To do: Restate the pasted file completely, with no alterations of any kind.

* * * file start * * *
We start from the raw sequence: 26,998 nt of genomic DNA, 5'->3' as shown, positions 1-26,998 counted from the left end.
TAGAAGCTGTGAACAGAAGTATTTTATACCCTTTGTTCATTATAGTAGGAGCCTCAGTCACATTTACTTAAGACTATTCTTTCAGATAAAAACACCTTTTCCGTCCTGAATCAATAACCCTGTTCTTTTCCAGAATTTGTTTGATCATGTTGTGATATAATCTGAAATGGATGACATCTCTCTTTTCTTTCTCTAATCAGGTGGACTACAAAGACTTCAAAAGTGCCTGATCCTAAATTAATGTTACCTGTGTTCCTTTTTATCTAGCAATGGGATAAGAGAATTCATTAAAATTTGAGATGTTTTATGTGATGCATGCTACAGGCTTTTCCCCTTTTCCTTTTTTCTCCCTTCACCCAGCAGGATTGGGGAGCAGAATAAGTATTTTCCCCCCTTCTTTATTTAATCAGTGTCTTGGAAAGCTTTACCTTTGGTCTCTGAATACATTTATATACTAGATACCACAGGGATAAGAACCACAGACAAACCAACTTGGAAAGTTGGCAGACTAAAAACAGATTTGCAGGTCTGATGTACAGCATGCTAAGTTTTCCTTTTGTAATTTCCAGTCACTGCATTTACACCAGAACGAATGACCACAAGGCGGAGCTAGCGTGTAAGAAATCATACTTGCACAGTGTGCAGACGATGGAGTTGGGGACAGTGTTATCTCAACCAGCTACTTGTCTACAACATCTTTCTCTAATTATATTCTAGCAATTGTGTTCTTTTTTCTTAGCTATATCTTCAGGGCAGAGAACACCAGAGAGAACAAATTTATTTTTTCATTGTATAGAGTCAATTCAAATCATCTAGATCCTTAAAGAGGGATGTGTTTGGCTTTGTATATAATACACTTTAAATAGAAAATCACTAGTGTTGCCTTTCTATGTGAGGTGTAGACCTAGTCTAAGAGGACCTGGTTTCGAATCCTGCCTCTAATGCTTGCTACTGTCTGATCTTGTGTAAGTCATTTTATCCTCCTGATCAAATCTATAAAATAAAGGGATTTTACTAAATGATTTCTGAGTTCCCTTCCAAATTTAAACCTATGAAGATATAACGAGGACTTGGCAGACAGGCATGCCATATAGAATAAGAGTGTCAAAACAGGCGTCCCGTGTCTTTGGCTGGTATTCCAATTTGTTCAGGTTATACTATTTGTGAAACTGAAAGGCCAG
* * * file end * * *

We start from the raw sequence: 26,998 nt of genomic DNA, 5'->3' as shown, positions 1-26,998 counted from the left end.
TAGAAGCTGTGAACAGAAGTATTTTATACCCTTTGTTCATTATAGTAGGAGCCTCAGTCACATTTACTTAAGACTATTCTTTCAGATAAAAACACCTTTTCCGTCCTGAATCAATAACCCTGTTCTTTTCCAGAATTTGTTTGATCATGTTGTGATATAATCTGAAATGGATGACATCTCTCTTTTCTTTCTCTAATCAGGTGGACTACAAAGACTTCAAAAGTGCCTGATCCTAAATTAATGTTACCTGTGTTCCTTTTTATCTAGCAATGGGATAAGAGAATTCATTAAAATTTGAGATGTTTTATGTGATGCATGCTACAGGCTTTTCCCCTTTTCCTTTTTTCTCCCTTCACCCAGCAGGATTGGGGAGCAGAATAAGTATTTTCCCCCCTTCTTTATTTAATCAGTGTCTTGGAAAGCTTTACCTTTGGTCTCTGAATACATTTATATACTAGATACCACAGGGATAAGAACCACAGACAAACCAACTTGGAAAGTTGGCAGACTAAAAACAGATTTGCAGGTCTGATGTACAGCATGCTAAGTTTTCCTTTTGTAATTTCCAGTCACTGCATTTACACCAGAACGAATGACCACAAGGCGGAGCTAGCGTGTAAGAAATCATACTTGCACAGTGTGCAGACGATGGAGTTGGGGACAGTGTTATCTCAACCAGCTACTTGTCTACAACATCTTTCTCTAATTATATTCTAGCAATTGTGTTCTTTTTTCTTAGCTATATCTTCAGGGCAGAGAACACCAGAGAGAACAAATTTATTTTTTCATTGTATAGAGTCAATTCAAATCATCTAGATCCTTAAAGAGGGATGTGTTTGGCTTTGTATATAATACACTTTAAATAGAAAATCACTAGTGTTGCCTTTCTATGTGAGGTGTAGACCTAGTCTAAGAGGACCTGGTTTCGAATCCTGCCTCTAATGCTTGCTACTGTCTGATCTTGTGTAAGTCATTTTATCCTCCTGATCAAATCTATAAAATAAAGGGATTTTACTAAATGATTTCTGAGTTCCCTTCCAAATTTAAACCTATGAAGATATAACGAGGACTTGGCAGACAGGCATGCCATATAGAATAAGAGTGTCAAAACAGGCGTCCCGTGTCTTTGGCTGGTATTCCAATTTGTTCAGGTTATACTATTTGTGAAACTGAAAGGCCAG